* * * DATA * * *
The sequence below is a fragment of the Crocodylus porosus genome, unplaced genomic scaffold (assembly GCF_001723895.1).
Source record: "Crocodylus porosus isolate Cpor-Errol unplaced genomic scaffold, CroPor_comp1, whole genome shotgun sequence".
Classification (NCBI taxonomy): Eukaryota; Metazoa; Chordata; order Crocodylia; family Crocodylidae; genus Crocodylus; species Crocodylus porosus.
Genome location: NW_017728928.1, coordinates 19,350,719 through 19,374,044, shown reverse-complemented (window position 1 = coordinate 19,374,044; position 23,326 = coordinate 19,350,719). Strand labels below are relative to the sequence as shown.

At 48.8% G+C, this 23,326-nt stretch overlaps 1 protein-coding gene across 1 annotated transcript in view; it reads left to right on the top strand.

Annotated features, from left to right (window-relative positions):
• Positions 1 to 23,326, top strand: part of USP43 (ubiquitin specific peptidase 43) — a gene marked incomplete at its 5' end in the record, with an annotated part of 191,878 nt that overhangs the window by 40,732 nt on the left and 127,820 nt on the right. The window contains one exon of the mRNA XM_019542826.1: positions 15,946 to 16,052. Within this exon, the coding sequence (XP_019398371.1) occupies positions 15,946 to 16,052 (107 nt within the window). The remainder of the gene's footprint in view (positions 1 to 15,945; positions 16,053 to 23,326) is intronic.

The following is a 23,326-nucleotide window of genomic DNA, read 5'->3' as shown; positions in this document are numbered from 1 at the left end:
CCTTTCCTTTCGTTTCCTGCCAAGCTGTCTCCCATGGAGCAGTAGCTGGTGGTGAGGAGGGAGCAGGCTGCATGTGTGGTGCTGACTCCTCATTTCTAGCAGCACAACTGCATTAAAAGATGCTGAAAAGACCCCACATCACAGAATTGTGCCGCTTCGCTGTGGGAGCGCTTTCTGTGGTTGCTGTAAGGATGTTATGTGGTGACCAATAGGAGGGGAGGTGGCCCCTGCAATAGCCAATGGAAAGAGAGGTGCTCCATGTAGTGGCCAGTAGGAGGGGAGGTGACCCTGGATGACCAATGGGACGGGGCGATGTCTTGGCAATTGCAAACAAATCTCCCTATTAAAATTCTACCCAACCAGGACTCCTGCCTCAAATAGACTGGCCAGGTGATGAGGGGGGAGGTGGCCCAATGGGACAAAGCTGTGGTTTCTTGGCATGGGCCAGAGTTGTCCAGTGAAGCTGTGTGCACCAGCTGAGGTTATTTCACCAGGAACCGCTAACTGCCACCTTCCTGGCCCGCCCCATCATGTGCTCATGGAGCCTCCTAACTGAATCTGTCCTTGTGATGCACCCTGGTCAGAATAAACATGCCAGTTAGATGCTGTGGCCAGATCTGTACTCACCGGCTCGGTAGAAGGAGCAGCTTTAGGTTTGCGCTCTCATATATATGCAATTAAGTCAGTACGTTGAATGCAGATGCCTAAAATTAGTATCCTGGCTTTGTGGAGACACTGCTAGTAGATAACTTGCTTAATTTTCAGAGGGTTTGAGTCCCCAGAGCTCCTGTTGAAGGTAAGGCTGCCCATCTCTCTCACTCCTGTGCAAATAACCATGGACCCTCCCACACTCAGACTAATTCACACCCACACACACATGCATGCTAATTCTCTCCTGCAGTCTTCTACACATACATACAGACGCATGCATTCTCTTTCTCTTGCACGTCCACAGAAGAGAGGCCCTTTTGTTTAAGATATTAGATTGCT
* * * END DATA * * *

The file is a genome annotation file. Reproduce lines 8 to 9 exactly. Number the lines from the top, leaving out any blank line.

The following is a 23,326-nucleotide window of genomic DNA, read 5'->3' as shown; positions in this document are numbered from 1 at the left end:
CCTTTCCTTTCGTTTCCTGCCAAGCTGTCTCCCATGGAGCAGTAGCTGGTGGTGAGGAGGGAGCAGGCTGCATGTGTGGTGCTGACTCCTCATTTCTAGCAGCACAACTGCATTAAAAGATGCTGAAAAGACCCCACATCACAGAATTGTGCCGCTTCGCTGTGGGAGCGCTTTCTGTGGTTGCTGTAAGGATGTTATGTGGTGACCAATAGGAGGGGAGGTGGCCCCTGCAATAGCCAATGGAAAGAGAGGTGCTCCATGTAGTGGCCAGTAGGAGGGGAGGTGACCCTGGATGACCAATGGGACGGGGCGATGTCTTGGCAATTGCAAACAAATCTCCCTATTAAAATTCTACCCAACCAGGACTCCTGCCTCAAATAGACTGGCCAGGTGATGAGGGGGGAGGTGGCCCAATGGGACAAAGCTGTGGTTTCTTGGCATGGGCCAGAGTTGTCCAGTGAAGCTGTGTGCACCAGCTGAGGTTATTTCACCAGGAACCGCTAACTGCCACCTTCCTGGCCCGCCCCATCATGTGCTCATGGAGCCTCCTAACTGAATCTGTCCTTGTGATGCACCCTGGTCAGAATAAACATGCCAGTTAGATGCTGTGGCCAGATCTGTACTCACCGGCTCGGTAGAAGGAGCAGCTTTAGGTTTGCGCTCTCATATATATGCAATTAAGTCAGTACGTTGAATGCAGATGCCTAAAATTAGTATCCTGGCTTTGTGGAGACACTGCTAGTAGATAACTTGCTTAATTTTCAGAGGGTTTGAGTCCCCAGAGCTCCTGTTGAAGGTAAGGCTGCCCATCTCTCTCACTCCTGTGCAAATAACCATGGACCCTCCCACACTCAGACTAATTCACACCCACACACACATGCATGCTAATTCTCTCCTGCAGTCTTCTACACATACATACAGACGCATGCATTCTCTTTCTCTTGCACGTCCACAGAAGAGAGGCCCTTTTGTTTAAGATATTAGATTGCT